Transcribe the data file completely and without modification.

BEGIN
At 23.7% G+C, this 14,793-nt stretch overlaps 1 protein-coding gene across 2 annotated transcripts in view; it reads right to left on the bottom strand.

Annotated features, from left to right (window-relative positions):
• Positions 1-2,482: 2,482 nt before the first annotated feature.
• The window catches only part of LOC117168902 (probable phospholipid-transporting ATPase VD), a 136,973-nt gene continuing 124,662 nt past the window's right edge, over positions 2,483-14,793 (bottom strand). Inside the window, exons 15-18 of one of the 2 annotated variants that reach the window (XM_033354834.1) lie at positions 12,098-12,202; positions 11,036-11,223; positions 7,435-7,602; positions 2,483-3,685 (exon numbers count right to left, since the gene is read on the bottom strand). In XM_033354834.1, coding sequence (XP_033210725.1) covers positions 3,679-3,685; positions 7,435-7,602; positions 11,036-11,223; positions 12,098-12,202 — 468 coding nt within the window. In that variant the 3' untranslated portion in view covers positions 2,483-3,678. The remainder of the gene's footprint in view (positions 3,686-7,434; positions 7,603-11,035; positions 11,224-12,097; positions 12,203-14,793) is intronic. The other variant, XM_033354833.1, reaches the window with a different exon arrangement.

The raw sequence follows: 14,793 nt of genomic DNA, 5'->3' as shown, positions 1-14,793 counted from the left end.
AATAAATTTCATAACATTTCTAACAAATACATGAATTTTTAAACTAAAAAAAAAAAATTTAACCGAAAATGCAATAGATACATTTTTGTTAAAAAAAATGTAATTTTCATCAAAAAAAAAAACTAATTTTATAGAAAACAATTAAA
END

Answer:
At 23.7% G+C, this 14,793-nt stretch overlaps 1 protein-coding gene across 2 annotated transcripts in view; it reads right to left on the bottom strand.

Annotated features, from left to right (window-relative positions):
• Positions 1-2,482: 2,482 nt before the first annotated feature.
• The window catches only part of LOC117168902 (probable phospholipid-transporting ATPase VD), a 136,973-nt gene continuing 124,662 nt past the window's right edge, over positions 2,483-14,793 (bottom strand). Inside the window, exons 15-18 of one of the 2 annotated variants that reach the window (XM_033354834.1) lie at positions 12,098-12,202; positions 11,036-11,223; positions 7,435-7,602; positions 2,483-3,685 (exon numbers count right to left, since the gene is read on the bottom strand). In XM_033354834.1, coding sequence (XP_033210725.1) covers positions 3,679-3,685; positions 7,435-7,602; positions 11,036-11,223; positions 12,098-12,202 — 468 coding nt within the window. In that variant the 3' untranslated portion in view covers positions 2,483-3,678. The remainder of the gene's footprint in view (positions 3,686-7,434; positions 7,603-11,035; positions 11,224-12,097; positions 12,203-14,793) is intronic. The other variant, XM_033354833.1, reaches the window with a different exon arrangement.

The raw sequence follows: 14,793 nt of genomic DNA, 5'->3' as shown, positions 1-14,793 counted from the left end.
AATAAATTTCATAACATTTCTAACAAATACATGAATTTTTAAACTAAAAAAAAAAAATTTAACCGAAAATGCAATAGATACATTTTTGTTAAAAAAAATGTAATTTTCATCAAAAAAAAAAACTAATTTTATAGAAAACAATTAAA